While the connection between the food industry and cybersecurity may not initially appear obvious, a quick look at the sector’s supply chain complexity makes things a little clearer. This supply chain, involving millions of small organizations, faces a number of risks, including vulnerable IoT devices, ransomware attacks, a dependence on legacy systems, and threats stemming from third-party access. The NIS2 Directive addresses specific risks in the food sector across the EU by encouraging robust supply chain management. Organizations must now ensure suppliers and partners meet cybersecurity standards through a more rigorous vetting process and increased collaboration.

  • Health:

The healthcare sector, including public and private healthcare providers, medical equipment, medicine manufacturers, and medical insurance providers, is a cornerstone of European society and the economy. However, there is a lack of standardization in security measures here, an ongoing use of outdated technology, limited resources and understaffed IT teams. The essential nature of the healthcare sector means it is subject to some of the most stringent NIS2 mandates. Organizations will now have to conduct regular testing and updates of their cybersecurity systems, as well as provide staff training on cyber hygiene and incident response planning.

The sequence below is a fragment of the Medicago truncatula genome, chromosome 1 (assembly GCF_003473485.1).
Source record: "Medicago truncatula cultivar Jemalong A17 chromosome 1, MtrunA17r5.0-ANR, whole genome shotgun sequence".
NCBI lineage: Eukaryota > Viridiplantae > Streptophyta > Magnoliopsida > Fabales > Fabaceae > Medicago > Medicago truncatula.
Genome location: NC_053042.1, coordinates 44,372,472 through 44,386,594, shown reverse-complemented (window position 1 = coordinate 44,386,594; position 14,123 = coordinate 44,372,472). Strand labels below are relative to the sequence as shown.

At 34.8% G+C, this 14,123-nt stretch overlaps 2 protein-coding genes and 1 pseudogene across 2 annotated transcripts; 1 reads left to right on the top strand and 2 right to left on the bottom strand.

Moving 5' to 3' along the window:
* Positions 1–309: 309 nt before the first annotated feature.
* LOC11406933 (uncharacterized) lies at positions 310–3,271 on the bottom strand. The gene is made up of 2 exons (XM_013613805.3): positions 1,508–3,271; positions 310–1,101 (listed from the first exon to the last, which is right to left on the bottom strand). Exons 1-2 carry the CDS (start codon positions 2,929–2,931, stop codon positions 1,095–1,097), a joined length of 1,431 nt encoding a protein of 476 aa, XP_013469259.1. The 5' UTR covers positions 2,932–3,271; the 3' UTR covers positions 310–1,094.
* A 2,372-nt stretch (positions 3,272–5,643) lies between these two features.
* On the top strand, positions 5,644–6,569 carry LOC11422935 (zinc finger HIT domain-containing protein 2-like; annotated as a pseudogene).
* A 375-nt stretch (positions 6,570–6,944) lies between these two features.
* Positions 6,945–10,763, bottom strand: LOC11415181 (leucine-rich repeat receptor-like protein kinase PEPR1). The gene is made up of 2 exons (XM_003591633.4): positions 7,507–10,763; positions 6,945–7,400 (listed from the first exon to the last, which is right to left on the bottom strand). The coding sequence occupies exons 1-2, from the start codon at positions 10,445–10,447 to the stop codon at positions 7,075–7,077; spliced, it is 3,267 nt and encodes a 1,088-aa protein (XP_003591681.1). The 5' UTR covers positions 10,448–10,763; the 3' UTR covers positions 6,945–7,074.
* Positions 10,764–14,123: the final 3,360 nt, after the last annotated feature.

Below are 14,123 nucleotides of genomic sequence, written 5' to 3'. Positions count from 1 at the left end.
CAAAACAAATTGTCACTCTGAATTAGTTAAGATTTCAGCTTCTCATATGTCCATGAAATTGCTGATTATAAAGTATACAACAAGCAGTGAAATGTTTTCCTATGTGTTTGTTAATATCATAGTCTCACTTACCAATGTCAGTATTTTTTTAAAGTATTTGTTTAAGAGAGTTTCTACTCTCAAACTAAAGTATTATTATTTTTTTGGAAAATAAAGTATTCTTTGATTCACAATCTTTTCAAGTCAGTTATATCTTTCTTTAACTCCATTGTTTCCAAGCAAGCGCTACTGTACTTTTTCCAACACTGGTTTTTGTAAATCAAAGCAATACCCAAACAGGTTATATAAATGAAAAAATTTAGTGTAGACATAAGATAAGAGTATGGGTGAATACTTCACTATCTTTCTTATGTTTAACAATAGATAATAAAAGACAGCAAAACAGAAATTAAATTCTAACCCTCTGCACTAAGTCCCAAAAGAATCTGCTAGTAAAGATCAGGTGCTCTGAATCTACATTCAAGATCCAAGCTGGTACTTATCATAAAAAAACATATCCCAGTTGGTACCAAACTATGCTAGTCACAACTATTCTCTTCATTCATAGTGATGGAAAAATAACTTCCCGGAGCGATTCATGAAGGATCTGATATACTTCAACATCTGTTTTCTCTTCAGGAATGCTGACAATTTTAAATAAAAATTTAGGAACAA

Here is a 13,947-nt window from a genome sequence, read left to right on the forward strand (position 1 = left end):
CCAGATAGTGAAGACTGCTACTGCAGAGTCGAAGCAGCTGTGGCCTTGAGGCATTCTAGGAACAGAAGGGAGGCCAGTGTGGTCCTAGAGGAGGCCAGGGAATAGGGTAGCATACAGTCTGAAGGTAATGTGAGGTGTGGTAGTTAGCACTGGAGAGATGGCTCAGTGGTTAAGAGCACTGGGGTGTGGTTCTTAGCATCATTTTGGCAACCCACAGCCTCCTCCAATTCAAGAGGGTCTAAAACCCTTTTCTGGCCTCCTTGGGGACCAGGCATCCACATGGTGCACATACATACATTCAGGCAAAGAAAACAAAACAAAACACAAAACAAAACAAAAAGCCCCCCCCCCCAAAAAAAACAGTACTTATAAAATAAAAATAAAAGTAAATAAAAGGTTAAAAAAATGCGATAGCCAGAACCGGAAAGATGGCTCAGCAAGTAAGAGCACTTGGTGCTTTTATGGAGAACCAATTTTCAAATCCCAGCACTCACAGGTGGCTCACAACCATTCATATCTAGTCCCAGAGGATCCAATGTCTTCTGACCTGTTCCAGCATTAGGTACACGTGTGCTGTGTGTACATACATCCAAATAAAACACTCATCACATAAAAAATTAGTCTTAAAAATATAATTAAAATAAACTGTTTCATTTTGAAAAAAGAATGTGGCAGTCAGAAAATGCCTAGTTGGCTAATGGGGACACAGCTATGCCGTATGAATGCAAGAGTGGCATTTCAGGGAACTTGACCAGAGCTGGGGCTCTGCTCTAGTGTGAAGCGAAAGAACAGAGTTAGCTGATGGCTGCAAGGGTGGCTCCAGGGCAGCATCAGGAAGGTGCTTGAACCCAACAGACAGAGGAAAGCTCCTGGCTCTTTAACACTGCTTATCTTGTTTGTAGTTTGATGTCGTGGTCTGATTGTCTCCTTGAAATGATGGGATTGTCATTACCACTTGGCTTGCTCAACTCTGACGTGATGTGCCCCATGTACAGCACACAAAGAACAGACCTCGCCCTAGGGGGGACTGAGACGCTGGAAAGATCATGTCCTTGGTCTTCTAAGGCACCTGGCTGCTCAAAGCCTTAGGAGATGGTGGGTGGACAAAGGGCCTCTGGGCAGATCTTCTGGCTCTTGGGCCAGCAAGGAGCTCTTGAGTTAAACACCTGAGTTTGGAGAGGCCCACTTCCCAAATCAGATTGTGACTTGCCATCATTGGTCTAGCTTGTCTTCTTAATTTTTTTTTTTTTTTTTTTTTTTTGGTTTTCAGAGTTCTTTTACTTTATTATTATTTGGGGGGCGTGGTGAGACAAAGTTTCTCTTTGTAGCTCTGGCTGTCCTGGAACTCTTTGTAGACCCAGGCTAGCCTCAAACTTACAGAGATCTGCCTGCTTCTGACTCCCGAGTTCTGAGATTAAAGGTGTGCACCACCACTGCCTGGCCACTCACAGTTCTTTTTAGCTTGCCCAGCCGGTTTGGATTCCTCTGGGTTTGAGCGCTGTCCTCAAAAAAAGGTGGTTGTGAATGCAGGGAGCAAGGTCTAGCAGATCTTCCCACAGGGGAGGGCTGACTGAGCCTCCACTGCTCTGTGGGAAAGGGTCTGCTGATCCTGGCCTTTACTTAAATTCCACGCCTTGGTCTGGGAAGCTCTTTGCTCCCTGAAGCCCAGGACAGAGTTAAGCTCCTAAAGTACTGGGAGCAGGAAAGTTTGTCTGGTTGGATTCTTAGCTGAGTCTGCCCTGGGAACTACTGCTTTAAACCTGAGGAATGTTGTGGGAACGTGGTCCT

• Finance:

In addition, organizations in the finance sector may want to pay particular attention to developments around NIS2. As well as stipulations that emerge directly from the regulation, such as those related to data encryption, finance firms must also be mindful of how the Digital Operational Resilience Act (DORA) impacts them. Aimed at enhancing operational stability in the financial sector, DORA covers many of the same measures mentioned by NIS2 - but some differences are present. As such, it is important for financial firms to look at ways they can harmonize security practices to meet the demands of both DORA and NIS2.

Strategize to meet stakeholder needs